Hi friends! Happy New Year! I’m happy to say I’m back after a much needed vacay that allowed me to unplug and recharge my batteries a bit—which sounds odd considering under every other circumstance we plug things in to recharge, but I digress.
The hubs and I spent 10 glorious days with his family in Big Sky, Montana where we skied and snowshoed in frigid cold temperatures, shared many laughs and even more bottles of wine.
As much as I like to pretend I’m tough on the slopes the truth of the matter is I have zero tolerance for whipping winds, icy runs, crappy visibility or temperatures below 20ºF.
I simply don’t love the sport enough to endure it–especially for what they’re charging for a lift ticket these days.
Having married into a family of die-hard skiers, it’s taken me a while to be able to admit that maybe skiing just isn’t my thing, or that I’m only a fair-weather skier. But now that I’ve taken up snowshoeing–well–I can officially do so unapologetically because I finally have an activity that I absolutely love to do in the winter.
For Christmas this year I decided to get the hubs and myself each our own pair of snowshoes—a little risky considering he’d never actually been, but with our mutual love for hiking, the outdoors and being active, and his ability to tolerate even the coldest of days on the slopes, I was fairly confident he’d be hooked like I was after his first tromp in the snow.
I think I was right. ;)
If you’ve not been, here are 5 reasons to love (and why you must try) snowshoeing this winter:
1. Snowshoeing is one killer winter workout. I don’t know about you but I often judge a workout by how much I sweat. I can probably count on my fingers the number of times I’ve broken a sweat while downhill skiing. I realize this doesn’t say much for my skiing ability or cold tolerance but after just 10 minutes of snowshoeing I’m usually unzipping layers like a mad woman, even in single digit temperatures like we had last week in Montana. Uphills at sea level are one thing, but at altitude–holy heart rate! Snowshoeing has freed me from feeling like I have to shell out $100 and endure crappy ski conditions to get a good workout.
2. It is practically free. Once you invest in a pair of snowshoes (which will run you about the same price as a couple of lift tickets and apres ski cocktails) there’s little to no additional costs. Many hiking trails become snowshoeing terrain come wintertime. No tune ups, lessons, lift tickets, and overpriced lodge lunches.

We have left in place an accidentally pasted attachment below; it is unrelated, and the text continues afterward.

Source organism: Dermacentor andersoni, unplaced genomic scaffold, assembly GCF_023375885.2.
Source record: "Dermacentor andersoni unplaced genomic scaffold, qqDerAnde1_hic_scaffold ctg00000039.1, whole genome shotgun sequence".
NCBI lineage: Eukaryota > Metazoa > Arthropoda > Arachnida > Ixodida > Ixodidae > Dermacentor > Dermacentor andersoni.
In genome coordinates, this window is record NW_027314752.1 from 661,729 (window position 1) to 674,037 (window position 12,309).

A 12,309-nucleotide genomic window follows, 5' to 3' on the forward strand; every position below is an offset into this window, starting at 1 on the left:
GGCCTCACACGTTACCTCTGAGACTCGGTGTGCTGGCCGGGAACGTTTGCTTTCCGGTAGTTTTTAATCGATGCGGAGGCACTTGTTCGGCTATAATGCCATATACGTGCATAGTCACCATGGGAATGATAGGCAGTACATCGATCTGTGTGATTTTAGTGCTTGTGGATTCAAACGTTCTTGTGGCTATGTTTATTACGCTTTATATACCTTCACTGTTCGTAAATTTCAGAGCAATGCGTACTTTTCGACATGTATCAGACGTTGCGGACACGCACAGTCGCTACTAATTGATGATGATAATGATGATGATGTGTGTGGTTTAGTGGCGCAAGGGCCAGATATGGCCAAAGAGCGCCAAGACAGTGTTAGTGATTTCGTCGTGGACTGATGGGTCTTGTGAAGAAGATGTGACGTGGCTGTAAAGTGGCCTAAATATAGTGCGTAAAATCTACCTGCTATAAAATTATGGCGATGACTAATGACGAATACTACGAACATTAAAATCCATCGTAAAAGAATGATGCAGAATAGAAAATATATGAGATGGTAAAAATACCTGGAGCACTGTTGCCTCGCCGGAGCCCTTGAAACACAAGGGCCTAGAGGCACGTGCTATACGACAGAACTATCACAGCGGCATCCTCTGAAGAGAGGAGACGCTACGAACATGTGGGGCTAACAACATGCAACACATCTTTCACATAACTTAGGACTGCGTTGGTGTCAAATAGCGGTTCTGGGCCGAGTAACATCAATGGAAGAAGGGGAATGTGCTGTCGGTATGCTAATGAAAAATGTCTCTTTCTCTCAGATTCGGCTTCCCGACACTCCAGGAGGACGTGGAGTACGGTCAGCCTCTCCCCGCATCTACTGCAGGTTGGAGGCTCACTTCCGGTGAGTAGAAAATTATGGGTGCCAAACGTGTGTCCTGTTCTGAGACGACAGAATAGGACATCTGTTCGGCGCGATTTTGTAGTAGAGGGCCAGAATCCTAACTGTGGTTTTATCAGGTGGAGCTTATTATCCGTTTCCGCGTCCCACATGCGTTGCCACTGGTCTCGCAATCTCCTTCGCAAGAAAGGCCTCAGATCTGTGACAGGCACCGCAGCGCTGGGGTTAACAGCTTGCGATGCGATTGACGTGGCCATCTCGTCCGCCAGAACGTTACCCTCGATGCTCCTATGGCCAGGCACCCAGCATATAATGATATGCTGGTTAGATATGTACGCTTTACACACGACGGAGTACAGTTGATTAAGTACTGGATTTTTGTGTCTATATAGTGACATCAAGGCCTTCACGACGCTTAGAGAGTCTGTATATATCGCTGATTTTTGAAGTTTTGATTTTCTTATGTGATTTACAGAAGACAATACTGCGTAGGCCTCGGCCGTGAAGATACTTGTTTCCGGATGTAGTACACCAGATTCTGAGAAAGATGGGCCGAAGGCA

3. You get the same beloved “back country” experience. Imagine being surrounded by nothing but untouched snow, utter silence (except for the crunch of snow beneath your feet) and 360º of breathtaking scenery. That’s the back-country experience so many skiers seek during these cold winter months, and now I get why. Last week I learned it’s not uncommon for back-country skiers and snowshoers to share the same wintery terrain. With snowshoes, it’s not just for the hardcore anymore.
4. Snowshoeing will give you a new appreciation for winter weather. During this time of year it’s easy to complain about the cold and snow, especially when it jacks up our heating bills and messes with our travel plans. One thing I realized last week was that snowshoeing has actually gotten me excited about being outdoors in the winter again. I don’t think that’s happened since I was a 10 year old kid with a sled.
5. It’s convenient, and great for groups. Unlike some winter sports that take up an entire day and aren’t always conducive to doing in groups (ahem, skiing), snowshoeing is a fun and social activity that almost everyone can enjoy. Seasoned hikers can head for hillier trails, but you can also get a great workout on the flat trails, too. All you have to do to up the intensity is step off the snowpack and do a few minutes in knee-deep powder–you’ll be sweating in no time. One of the things I love most is that, much like a hike or a run, you can go for as little or as long as you like. Just hop in the car and hit the trail!
Snowshoeing has seriously rekindled my love for winter, and snow, and even for being outdoors in frigid temperatures–which is pretty much unheard of. If you haven’t been, all you need to get started are a pair of snowshoes (consider renting the first couple of times and testing out different styles/sizes) a pair of lighter-weight winter boots, and some snow pants or gators if you plan to venture off the trail.
Snowshoeing: Ever been before? Love it too? Got any favorite places to go?